Turn back, Columbus, turn back!
Turn back, turn back, turn back!
He’s crazy!
He’s mad!
He’s insane!
Turn back!

Such are the dark recesses of my memory.

I guess if there’s a point to these ramblings, it’s that we never know how the future might unfold. Moving to Tulsa was incredibly important to me as an almost-10-year-old, in ways that were impossible to imagine: not just education, but peers, goals, and aspirations. To this day, when someone asks where I’m from, I claim Tulsa.

So. Fifty years.

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New Kid on the Block, Part I

My early childhood in Kansas was a mashup of the idyllic TV lives of Opie and The Beav. In summertime, boys played wiffle ball and rode bikes all day long. When it got really hot we swam at Wilson Lake (an old sand pit, really). I tagged along with my older brother and friends to the railroad trestle on the river — the Little Arkansas (pronounced ar-KAN-sas once you cross the state line) — to fish and catch crawdads. We shot firecrackers and BB guns and played games with no parental supervision. Dad’s back-porch whistle, which could be heard blocks away, was our dinner bell. After dinner, we held hide-and-go-seek marathons until way past dark.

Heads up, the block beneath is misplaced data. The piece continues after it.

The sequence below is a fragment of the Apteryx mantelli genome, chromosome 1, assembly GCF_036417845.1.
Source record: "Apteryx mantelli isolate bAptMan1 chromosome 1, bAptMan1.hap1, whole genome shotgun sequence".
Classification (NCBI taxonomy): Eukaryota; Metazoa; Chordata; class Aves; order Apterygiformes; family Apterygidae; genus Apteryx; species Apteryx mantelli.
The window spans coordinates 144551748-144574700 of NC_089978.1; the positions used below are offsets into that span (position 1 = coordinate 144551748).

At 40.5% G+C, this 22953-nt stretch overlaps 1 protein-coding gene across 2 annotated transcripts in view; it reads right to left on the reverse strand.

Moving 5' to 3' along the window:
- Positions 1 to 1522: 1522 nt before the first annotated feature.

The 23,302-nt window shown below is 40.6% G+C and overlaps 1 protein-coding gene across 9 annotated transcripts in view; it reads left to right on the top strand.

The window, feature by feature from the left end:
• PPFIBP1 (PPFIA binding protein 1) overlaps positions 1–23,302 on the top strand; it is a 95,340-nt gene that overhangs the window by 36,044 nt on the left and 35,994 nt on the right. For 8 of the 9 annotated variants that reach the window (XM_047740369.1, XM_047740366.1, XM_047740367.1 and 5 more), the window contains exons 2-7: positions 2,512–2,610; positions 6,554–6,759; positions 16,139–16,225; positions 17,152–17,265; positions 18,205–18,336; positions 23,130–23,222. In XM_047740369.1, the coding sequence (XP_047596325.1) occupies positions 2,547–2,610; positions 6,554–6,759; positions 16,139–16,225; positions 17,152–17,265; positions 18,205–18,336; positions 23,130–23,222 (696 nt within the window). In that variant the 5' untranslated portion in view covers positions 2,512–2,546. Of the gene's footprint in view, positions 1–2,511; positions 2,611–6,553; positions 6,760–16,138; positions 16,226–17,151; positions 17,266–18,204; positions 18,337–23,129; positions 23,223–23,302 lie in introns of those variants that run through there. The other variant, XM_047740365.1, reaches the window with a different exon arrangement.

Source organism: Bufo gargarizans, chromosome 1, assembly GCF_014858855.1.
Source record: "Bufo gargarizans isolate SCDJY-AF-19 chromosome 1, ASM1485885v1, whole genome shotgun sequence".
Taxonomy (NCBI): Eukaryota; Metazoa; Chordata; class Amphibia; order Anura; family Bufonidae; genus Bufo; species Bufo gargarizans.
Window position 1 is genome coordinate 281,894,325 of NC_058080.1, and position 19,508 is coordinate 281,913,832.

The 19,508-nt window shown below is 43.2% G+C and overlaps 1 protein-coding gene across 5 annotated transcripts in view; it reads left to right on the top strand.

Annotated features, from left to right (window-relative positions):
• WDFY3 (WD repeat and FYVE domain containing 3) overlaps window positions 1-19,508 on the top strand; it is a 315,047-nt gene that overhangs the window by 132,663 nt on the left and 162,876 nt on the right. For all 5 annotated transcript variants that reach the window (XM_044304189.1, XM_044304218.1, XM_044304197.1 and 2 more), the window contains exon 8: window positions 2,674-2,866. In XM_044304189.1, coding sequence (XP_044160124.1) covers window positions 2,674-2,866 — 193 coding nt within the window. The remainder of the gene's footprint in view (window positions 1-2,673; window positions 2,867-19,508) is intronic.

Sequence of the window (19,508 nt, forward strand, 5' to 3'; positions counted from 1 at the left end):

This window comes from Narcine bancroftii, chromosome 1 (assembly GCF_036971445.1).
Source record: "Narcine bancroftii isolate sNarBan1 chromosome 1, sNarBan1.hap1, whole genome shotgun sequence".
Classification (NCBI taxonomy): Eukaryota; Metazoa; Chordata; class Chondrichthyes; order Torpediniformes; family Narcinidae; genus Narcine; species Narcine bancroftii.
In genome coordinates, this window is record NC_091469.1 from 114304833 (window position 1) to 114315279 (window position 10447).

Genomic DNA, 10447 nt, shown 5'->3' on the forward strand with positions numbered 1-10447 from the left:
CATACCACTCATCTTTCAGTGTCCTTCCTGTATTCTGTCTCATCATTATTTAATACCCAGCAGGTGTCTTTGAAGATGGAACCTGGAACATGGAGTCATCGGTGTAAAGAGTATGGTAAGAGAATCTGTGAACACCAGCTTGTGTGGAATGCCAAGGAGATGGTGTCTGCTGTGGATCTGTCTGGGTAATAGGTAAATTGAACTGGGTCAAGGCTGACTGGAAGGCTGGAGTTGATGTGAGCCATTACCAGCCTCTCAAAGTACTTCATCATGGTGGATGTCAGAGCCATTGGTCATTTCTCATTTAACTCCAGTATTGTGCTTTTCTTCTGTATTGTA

Skelly had the best road maps.

Then came the first of several oil-industry dips and turns that would shape my life. My dad labored over linen maps as a draftsman for Skelly Oil Company. Fifty years ago this month, in August of 1966, Skelly closed its Wichita District office. Dad’s next Skelly paycheck, they told him, could be picked up at the headquarters office in Tulsa, Oklahoma, the “Oil Capital of the World“.